There is huge amount of money expended in the American health care delivery system – 17% of the GDP. Some of it is diverted through fraud, some is garnered via abuses and a lot is due to waste.
Fraud, abuse and waste are words used by politicians frequently. How much of each is there? Are there straight forward ways to reduce them? Among the best approaches is to enlist the patient as the first line of defense – with high deductible policies.
Not surprisingly fraud is relatively common in healthcare given the huge amount of dollars involved. As Willie Sutton once said when asked why he robbed banks – “That’s were the money is.” A Dallas-area physician stands accused of systematically defrauding Medicare of $350 million largely by excessive or grossly inappropriate referrals to home health agencies. Given all of the rules and regulations, how is it possible that such a gigantic fraud could be perpetrated over a five year period with no one noticing until recently?
The extent of medical fraud is uncertain. Commercial insurers estimate about $60 billion and Medicare/Medicaid estimates about $72 billion or more per year. In 2010 the US government was able to reclaim about $4 billion and convict more than 700 individuals of Medicare fraud and abuse.
Someone once showed me an analysis that demonstrated that the sum of workers’ salaries and benefits has stayed remarkably constant in real terms over the last two decades. This means that companies have compensated for the increasing cost of health insurance over time by holding back on wage increases.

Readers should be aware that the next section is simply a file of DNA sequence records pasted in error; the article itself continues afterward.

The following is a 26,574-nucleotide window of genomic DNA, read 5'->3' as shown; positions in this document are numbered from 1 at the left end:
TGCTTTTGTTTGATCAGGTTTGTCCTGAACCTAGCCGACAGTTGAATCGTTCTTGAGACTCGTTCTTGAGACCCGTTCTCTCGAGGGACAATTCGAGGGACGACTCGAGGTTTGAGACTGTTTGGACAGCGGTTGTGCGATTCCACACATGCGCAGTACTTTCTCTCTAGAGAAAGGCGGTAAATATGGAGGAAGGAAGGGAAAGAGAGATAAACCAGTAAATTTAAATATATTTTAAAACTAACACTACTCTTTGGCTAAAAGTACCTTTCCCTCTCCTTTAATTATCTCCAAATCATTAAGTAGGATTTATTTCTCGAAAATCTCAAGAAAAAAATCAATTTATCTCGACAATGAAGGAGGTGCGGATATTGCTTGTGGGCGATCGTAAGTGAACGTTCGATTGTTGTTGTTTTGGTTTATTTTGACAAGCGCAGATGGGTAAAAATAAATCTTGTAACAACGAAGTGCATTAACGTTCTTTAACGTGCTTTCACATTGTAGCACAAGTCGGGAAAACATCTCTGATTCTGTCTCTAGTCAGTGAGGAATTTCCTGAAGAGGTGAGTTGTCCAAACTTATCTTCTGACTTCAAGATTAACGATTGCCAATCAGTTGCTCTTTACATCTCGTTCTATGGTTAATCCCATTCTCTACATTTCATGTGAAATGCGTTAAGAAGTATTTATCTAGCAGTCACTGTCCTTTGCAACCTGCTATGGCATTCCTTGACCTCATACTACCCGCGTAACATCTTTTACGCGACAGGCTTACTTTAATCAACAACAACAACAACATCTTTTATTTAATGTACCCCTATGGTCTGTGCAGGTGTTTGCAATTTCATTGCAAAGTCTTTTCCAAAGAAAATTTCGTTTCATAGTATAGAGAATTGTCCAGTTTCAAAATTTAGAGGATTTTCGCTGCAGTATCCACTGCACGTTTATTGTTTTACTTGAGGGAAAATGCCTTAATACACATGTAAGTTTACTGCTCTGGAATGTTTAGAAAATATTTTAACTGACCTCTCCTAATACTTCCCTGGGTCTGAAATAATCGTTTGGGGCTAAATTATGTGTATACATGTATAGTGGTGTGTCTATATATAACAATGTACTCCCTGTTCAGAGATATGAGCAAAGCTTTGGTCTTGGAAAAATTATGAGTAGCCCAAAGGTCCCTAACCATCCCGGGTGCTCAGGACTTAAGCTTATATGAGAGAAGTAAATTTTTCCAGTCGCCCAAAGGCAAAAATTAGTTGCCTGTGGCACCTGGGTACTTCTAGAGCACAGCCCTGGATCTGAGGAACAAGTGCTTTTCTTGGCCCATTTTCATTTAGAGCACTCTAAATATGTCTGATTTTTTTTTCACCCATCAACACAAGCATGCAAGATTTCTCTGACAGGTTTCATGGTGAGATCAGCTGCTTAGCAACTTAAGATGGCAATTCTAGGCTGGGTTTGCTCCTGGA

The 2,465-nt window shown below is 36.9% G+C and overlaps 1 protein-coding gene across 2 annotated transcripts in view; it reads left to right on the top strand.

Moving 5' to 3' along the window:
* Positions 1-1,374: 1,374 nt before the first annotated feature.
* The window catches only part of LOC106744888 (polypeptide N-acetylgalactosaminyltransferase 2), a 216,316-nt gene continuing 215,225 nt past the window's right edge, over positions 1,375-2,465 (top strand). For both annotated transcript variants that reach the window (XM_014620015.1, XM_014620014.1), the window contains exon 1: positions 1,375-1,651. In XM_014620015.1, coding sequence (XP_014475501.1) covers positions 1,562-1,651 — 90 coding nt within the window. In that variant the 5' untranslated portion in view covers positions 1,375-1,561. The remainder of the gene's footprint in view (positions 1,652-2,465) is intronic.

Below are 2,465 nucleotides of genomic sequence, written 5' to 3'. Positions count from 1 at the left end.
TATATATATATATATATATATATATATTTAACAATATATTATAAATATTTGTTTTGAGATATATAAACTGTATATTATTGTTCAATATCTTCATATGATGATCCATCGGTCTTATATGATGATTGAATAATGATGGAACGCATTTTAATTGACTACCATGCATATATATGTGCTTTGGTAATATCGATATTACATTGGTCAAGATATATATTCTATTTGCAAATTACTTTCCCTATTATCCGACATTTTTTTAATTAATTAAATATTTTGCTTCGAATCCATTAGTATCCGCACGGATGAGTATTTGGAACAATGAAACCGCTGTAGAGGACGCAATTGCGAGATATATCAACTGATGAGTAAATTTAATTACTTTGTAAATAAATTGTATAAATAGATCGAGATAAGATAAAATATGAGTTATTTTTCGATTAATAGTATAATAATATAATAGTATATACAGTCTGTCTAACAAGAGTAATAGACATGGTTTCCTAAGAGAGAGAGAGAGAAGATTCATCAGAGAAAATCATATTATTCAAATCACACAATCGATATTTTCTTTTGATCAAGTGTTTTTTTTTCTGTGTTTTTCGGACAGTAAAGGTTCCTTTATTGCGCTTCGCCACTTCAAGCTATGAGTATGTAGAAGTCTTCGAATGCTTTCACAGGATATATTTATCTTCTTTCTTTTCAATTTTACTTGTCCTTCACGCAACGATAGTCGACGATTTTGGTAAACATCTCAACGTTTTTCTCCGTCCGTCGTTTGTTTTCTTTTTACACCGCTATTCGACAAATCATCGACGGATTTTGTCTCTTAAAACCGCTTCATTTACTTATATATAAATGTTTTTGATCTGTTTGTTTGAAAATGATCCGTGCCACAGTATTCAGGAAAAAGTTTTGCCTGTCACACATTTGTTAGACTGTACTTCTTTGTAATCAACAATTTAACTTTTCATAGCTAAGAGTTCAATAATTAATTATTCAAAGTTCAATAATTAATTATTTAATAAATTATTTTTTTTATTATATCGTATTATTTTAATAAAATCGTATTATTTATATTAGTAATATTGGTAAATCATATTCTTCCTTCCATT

You can understand this. After all, if companies are not able to increase the price of goods and services they sell to the public, they need to hold factor costs relatively constant. So if it was costing them more and more to provide health insurance to their workers, an offsetting amount would have to be removed from possible wage increases.
This dynamic is still in place, but it is showing up in a different way, by shifting costs to workers in the form of higher deductible health insurance policies. Deductibles are different from co-pays, where you plunk down $15 or $20 for each appointment or prescription. With deductibles, you pay the first costs incurred as you and your family make use of the health care system, the entire cost of the office visit or of the prescription, until a preset amount is reached. After that level is reached, you still pay the co-pays. A recent story in the Washington Post documented this trend.
Currently, this kind of high-deductible policy is often combined with health saving accounts that are funded by the employer. These accounts let patients buy medical services and drugs with pretax dollars. So, although your insurance plan might require you to pay more of a deductible out of your own money, you could still use the HSA to cover those out-of-pocket expenses.